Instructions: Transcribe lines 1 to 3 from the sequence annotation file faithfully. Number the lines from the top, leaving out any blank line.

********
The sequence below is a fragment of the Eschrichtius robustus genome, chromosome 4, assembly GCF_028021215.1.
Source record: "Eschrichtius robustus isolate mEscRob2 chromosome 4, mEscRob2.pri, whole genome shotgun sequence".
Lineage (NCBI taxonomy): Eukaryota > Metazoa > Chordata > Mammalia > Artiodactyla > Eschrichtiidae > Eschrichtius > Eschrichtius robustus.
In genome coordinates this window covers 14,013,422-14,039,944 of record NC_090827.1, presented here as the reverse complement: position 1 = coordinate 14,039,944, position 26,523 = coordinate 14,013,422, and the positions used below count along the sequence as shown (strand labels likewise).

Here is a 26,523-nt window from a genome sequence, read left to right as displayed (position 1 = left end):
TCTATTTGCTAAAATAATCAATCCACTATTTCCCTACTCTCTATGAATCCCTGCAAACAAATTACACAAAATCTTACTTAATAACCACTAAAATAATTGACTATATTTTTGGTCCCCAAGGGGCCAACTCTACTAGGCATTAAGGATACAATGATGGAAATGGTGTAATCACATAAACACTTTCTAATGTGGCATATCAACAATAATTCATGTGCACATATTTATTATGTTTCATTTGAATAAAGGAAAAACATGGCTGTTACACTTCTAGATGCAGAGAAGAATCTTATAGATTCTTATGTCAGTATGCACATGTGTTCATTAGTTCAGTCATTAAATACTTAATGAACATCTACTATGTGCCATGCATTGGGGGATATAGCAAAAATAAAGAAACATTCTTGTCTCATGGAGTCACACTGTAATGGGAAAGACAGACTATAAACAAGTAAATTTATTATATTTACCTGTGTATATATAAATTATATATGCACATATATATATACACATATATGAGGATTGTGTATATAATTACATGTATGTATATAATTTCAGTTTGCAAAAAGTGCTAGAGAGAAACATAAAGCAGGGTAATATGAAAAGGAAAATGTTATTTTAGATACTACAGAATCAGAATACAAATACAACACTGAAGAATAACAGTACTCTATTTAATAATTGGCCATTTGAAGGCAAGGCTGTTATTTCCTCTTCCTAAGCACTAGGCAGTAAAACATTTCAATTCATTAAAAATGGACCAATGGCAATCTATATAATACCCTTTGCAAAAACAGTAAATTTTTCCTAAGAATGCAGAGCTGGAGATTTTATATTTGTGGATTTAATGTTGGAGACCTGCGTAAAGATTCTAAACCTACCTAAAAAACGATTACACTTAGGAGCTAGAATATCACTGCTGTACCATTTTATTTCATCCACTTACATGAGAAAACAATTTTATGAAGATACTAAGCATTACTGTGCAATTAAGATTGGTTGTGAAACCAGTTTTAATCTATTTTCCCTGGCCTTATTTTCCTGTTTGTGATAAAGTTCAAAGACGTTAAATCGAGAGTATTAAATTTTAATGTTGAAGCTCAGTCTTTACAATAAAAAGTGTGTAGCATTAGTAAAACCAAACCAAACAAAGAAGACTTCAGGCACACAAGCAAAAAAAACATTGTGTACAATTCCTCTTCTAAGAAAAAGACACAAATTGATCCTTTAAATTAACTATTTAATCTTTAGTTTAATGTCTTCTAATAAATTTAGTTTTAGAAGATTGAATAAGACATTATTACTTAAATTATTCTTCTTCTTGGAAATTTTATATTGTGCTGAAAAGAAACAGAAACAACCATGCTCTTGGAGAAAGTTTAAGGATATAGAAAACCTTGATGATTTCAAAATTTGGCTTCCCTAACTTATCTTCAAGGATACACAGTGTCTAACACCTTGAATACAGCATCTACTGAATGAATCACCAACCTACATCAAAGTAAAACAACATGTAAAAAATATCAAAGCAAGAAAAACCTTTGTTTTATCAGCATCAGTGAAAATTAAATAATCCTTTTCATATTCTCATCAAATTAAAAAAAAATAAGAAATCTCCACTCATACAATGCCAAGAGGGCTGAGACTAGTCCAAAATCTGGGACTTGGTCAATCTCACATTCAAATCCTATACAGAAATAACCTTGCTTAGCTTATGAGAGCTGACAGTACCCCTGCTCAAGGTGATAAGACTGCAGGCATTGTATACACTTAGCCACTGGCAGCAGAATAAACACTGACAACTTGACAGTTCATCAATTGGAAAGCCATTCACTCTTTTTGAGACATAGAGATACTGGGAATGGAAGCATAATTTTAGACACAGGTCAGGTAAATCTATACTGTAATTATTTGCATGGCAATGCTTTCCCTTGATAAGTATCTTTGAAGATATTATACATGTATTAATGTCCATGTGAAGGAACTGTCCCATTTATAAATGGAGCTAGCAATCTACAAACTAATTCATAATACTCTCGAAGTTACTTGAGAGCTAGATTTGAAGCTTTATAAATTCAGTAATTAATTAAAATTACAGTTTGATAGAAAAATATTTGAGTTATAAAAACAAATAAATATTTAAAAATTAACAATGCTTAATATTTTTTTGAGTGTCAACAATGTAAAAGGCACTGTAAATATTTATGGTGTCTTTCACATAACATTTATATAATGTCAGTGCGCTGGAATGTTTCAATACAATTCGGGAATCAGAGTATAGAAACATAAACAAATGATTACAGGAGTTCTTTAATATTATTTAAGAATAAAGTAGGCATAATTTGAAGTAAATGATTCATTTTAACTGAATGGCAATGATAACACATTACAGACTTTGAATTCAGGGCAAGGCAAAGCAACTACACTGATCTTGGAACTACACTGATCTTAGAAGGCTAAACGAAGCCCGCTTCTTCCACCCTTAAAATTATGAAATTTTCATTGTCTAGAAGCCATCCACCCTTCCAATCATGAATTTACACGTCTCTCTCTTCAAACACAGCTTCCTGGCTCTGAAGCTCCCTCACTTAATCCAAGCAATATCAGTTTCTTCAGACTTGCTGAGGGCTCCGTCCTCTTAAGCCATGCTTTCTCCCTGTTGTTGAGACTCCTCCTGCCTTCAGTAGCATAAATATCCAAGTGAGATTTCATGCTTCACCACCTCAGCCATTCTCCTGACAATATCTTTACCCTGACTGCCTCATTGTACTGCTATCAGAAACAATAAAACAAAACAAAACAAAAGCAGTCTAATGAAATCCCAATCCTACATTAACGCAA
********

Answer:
The sequence below is a fragment of the Eschrichtius robustus genome, chromosome 4, assembly GCF_028021215.1.
Source record: "Eschrichtius robustus isolate mEscRob2 chromosome 4, mEscRob2.pri, whole genome shotgun sequence".
Lineage (NCBI taxonomy): Eukaryota > Metazoa > Chordata > Mammalia > Artiodactyla > Eschrichtiidae > Eschrichtius > Eschrichtius robustus.